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Mark Winne Former Exec. Dir. of the Hartford (Conn.) Food System (1979 - 2003) Author: Food Rebels, Guerrilla Gardeners and Smart-Cookin’ Mamas and Closing.

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Presentation on theme: "Mark Winne Former Exec. Dir. of the Hartford (Conn.) Food System (1979 - 2003) Author: Food Rebels, Guerrilla Gardeners and Smart-Cookin’ Mamas and Closing."— Presentation transcript:

1 Mark Winne Former Exec. Dir. of the Hartford (Conn.) Food System ( ) Author: Food Rebels, Guerrilla Gardeners and Smart-Cookin’ Mamas and Closing the Food Gap Sen. Advisor, Johns Hopkins Ctr. For Livable Future Food Policy and System Consultant; ; Resources: “Doing Food Policy Councils Right,” “Good Law, Good Food: Guide to Food Policy,” “Good Law…State Food Policy,” and North American Directory of FPCs. See

2 Why Have a Food Policy Council? “No major famine has ever occurred in a functioning democracy with regular elections, opposition parties, basic freedom and relatively free media (even when the country is very poor).” Amartya Sen, Nobel Laureate Economist

3 Purposes of FPCs Influence government food policies, especially ones that promote justice, equity, and sustainability Coordinate efforts of food system stakeholders within a specified geography and jurisdiction Tend to favor policies over projects, but… Tend not to take on the oligopolistic forces of multi-national agribusiness, but… Conduct food assessments and prepare food plans

4 Food Policy Councils Specific geographic and jurisdictional focus Considers all elements of the food system Multi-stakeholder orientation Coordinates food system players Influences local and state food policy Food democracy in action 2010 – 111 FPCs North America 2012 – 193 FPCs ““ 2014 – 250 (est.) FPCs““

5 FPCs: What They Do There are no “Departments of Food”; FPCs can be a de facto Dept. of Food FPCs are food system planning venues Membership: represent government, academia, community members, farmers and gardeners, food banks, restaurants, retailers, and faith communities Focus gov’t functions – health, planning, econ. development, education, agriculture, social services – on food system concerns FPCs are advisory; address regulations, budgeting, legislations, programs and administration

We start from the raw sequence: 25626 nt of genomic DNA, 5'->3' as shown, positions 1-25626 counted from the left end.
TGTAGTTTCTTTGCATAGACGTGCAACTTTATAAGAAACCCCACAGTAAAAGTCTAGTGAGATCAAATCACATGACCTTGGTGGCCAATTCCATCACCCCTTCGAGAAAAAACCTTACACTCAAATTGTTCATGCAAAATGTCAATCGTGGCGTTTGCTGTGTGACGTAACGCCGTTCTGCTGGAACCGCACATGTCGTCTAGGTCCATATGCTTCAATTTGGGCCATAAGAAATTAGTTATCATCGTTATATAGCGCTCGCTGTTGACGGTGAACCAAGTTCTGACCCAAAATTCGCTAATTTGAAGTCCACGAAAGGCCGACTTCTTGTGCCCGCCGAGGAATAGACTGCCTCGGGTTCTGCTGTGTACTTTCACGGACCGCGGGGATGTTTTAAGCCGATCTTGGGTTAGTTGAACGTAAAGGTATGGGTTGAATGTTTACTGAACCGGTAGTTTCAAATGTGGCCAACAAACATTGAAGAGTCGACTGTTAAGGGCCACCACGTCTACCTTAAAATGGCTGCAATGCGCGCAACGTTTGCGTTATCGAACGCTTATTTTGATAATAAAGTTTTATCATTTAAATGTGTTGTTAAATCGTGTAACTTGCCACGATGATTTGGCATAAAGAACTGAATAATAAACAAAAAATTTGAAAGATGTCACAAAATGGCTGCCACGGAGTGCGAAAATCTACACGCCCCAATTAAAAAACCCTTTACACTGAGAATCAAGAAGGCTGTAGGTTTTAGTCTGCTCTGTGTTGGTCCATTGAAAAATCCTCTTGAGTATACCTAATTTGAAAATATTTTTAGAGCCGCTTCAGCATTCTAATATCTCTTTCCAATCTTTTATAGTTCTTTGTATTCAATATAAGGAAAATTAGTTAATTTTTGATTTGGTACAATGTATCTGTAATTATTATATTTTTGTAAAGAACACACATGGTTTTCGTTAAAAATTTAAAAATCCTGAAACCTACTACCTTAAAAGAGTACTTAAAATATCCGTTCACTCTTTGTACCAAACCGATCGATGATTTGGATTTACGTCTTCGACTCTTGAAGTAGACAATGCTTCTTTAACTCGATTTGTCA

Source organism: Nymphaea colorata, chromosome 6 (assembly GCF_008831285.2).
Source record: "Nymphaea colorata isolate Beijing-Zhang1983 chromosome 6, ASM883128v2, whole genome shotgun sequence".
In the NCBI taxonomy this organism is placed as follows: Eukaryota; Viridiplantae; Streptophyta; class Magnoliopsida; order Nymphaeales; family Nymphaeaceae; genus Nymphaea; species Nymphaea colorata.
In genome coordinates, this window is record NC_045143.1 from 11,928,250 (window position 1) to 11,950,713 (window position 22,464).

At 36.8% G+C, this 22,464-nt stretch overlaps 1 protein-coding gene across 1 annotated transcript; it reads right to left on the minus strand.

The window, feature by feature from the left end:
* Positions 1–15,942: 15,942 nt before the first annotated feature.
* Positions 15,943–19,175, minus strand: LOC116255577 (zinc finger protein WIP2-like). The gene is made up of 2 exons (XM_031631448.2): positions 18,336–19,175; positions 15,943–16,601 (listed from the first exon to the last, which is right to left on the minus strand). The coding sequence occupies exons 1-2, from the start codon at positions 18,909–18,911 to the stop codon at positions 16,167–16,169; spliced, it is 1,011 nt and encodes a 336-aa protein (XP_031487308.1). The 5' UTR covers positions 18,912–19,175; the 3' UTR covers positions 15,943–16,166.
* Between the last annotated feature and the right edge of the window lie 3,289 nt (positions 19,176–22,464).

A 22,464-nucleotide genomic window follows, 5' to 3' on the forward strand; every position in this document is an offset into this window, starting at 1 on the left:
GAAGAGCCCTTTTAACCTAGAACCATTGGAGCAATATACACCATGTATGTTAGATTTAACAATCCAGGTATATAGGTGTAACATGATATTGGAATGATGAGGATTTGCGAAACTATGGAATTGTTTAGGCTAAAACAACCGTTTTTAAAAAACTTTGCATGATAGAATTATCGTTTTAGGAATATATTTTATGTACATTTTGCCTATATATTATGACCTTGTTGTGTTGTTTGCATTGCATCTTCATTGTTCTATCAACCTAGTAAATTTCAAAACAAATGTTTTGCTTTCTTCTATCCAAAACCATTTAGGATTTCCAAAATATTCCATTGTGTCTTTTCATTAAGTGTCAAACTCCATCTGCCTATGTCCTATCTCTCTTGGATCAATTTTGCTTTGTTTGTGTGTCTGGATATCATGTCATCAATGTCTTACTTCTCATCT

6 Organizational Structure FPCs can be created by state statute (Connecticut) or local ordinance (Portland, OR), an executive order (Michigan), or may be independently organized – government agencies participate but FPC is not a part of government (New Mexico, Cleveland); can also be organized as non-profits (Iowa). Kansas City, MO – Regional, multi-county and bi-state.

7 Food Policies and Action Supermarket Development (food to the people): - New Haven, Conn.(Dwight CDC) - Fresh Food Financing Initiative (Penn.) Optimizing impact of Federal nutrition programs - Improving WIC caseload and services in Hartford - Bringing EBT to farmers’ markets Public transportation (people to the food) - new bus routes in Hartford Procurement regulations that favor the purchase of locally produced food and support local economies – New Mexico and Cleveland

8 Local & State Food Policy Farmland Preservation (Connecticut and Montana) Nutrition Rules in Schools and “rural food gap” (New Mexico) Improved farm economy (Michigan) Developing a local and sustainable food economy (Illinois) Comprehensive Food System Planning and Development (Food Works NYC)

9 FPC Actions and Accomplishments Cleveland/Cuyahoga County FPC: Secured zoning changes to promote urban agriculture and raising of chickens and bees Expanding food businesses with city economic development funds and using city/county purchasing funds for locally grown food Healthy Cleveland Initiative – Banning trans-fat; clash between public and private interests. Boulder, CO – Rejection of GMOs on public land

10 Lessons Learned (Challenges) Organizational effectiveness in a coalition-like setting determined by strength of vision and leadership, especially shared leadership Inclusivity of food system interests Engage community and policymakers On conflict: work for consensus; foster climate of healthy debate; evaluate and rate policy options Educate yourselves, the general public, and policy makers constantly; develop strong internal and external communication Community food assessment is an on-going enterprise, not a one-time act Look for synergy between – and be aware of – relationships between all levels of government Practice facilitation skills


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